21 February 2014

The Darjeeling Limited 1

"My first encounter with Wes Anderson wasn't actually through his cinematic work at all. In order to milk the internet for all its worth before the piracy laws were changed a few years ago, one of my University housemates was intent on hoovering up as much of the critically acclaimed listening and viewing content that he could while he could, in order to, presumably, expand his cultural horizons for years to come. It was whilst perusing some of the latest acquisitions to his expanding mp3 library that I came across some collections of songs in his "film soundtracks" folder and thus, through my curiosity to discover what sort of film could possibly encompass the eclectic yet brilliant mix of music on these soundtracks that my love of the Wes Anderson universe was born.  

To alleviate any fears of F.A.C.T (the copyright theft folks, not the Liverpool gallery and cinema prompting me to write this article) I must stress that I now own proper copies of all of Mr Anderson's back catalogue. I also own a pair of white Adidas Rom trainers with blue stripes and yellow laces. I own a bright red beanie hat. Oh, and I bought a Femmes de Paris compilation record almost immediately after being bewitched by Francoise Hardy's musical contribution to Moonrise Kingdom. Furthermore, you might recognise the font that The Ragamuffins have used on the artwork for our last two EPs….

So why exactly do Wes Anderson's films resonate with me so strongly? Well, to start with, the environments his characters inhabit, at once anachronistic but still truly believable, display such attention to detail in the wardrobe and set layouts that they have you coming back time and again to pick up on something you missed on first, second or third viewing (I only noticed recently that in using Search And Destroy on the soundtrack to The Life Aquatic, the David Bowie theme was beautifully continued as Iggy's Raw Power album was produced by the thin white Duke himself!).

It feels like you can reach out and touch the realms that his characters play out their tragedies in, to the sound of Mark Mothersburgh's wonderfully eccentric and charming scores. But all of these aspects, wrapped up in such gorgeous cinematography and awash with lush palettes of amber and gold can only get you so far.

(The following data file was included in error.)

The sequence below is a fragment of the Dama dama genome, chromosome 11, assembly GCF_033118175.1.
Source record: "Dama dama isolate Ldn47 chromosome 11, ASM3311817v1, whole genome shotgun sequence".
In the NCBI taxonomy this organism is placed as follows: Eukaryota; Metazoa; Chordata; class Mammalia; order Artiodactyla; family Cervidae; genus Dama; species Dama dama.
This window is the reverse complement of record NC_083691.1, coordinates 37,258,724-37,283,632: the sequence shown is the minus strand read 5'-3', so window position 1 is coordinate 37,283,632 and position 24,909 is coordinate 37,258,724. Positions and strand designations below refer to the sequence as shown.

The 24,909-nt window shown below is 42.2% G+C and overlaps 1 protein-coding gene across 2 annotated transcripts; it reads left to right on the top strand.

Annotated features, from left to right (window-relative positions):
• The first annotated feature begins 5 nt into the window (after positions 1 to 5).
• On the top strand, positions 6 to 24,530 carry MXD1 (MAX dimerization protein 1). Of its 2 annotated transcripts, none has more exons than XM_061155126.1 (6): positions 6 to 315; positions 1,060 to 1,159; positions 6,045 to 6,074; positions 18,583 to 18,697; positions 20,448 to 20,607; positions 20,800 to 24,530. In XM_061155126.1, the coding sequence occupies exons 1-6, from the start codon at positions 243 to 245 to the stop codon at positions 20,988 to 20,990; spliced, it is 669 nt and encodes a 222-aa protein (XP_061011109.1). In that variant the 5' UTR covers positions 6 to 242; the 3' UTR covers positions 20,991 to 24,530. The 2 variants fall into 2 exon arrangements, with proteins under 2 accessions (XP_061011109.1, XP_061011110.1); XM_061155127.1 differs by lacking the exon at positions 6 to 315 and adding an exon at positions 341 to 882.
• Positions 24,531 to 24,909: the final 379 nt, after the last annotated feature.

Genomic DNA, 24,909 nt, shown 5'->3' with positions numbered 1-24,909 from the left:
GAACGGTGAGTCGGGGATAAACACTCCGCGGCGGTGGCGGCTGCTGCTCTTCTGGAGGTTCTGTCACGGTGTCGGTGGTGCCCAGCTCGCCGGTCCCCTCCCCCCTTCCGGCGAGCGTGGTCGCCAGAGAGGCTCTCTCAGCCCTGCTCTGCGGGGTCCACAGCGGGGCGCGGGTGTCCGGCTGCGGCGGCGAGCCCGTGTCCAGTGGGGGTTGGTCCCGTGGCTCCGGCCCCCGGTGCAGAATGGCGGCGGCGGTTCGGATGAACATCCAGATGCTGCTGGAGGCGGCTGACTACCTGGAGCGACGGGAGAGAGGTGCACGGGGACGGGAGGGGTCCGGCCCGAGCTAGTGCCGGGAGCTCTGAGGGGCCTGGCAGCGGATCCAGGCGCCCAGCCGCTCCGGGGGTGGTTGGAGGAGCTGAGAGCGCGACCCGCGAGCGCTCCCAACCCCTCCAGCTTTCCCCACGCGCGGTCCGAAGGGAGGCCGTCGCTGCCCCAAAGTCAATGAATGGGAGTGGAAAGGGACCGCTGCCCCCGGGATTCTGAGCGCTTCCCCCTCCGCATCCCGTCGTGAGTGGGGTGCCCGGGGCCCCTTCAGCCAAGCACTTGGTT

No, what truly drives his films into my heart is the gibbering, useless wrecks that most of his characters are. From the illicit love harbouring, post meltdown Richie Tenenbaum to Peter Whitman hiding from his imminent fatherhood through to Dignan's desperate pipe dream of running an Ocean's Eleven style heist, Anderson's protagonists are flawed, crisis-riddled individuals and frequently have an inherent reluctance to grow up. Failure in films shouldn't just be the mid-feature, montage-strewn snapshot where Tom Cruise's hero has a crisis of confidence and temporarily questions his ability as a fighter-pilot, racing car driver or cocktail waiter before resuming his awesomeness.

In reality, our fleeting successes stand out as the marked contrast to the relative mundanity of our everyday lives, no matter how hard our Twitter accounts try to suggest otherwise. This is true of so many of Anderson's characters and films, and witnessing the attempts to manage their respective falls from relative grace is far more entertaining and engaging than an inevitable and predictable march to a climactic triumph. The old cliche reads that you learn more from failure than success, but similarly you discover more and warm to the characters more in Anderson's world through witnessing, even enjoying, their often spectacular failures. From a brief viewing of the The Grand Budapest Hotel trailer this theme looks set to be wonderfully continued through Ralph Fiennes' role as an octogenarian-bedding hotel owner schooling his young disciple in the ways of his trade. I imagine that given the frankly glorious cast lists that continually turn up to work on his projects I'm far from alone in my admiration of our Wes."

The We <3 Wes Anderson Season continues every Monday throughout February and March. Up next, on Monday 24 February is The Life Aquatic with Steve Zissou.

Tickets are available now from the Box Office, online and by phone on 0871 902 5737.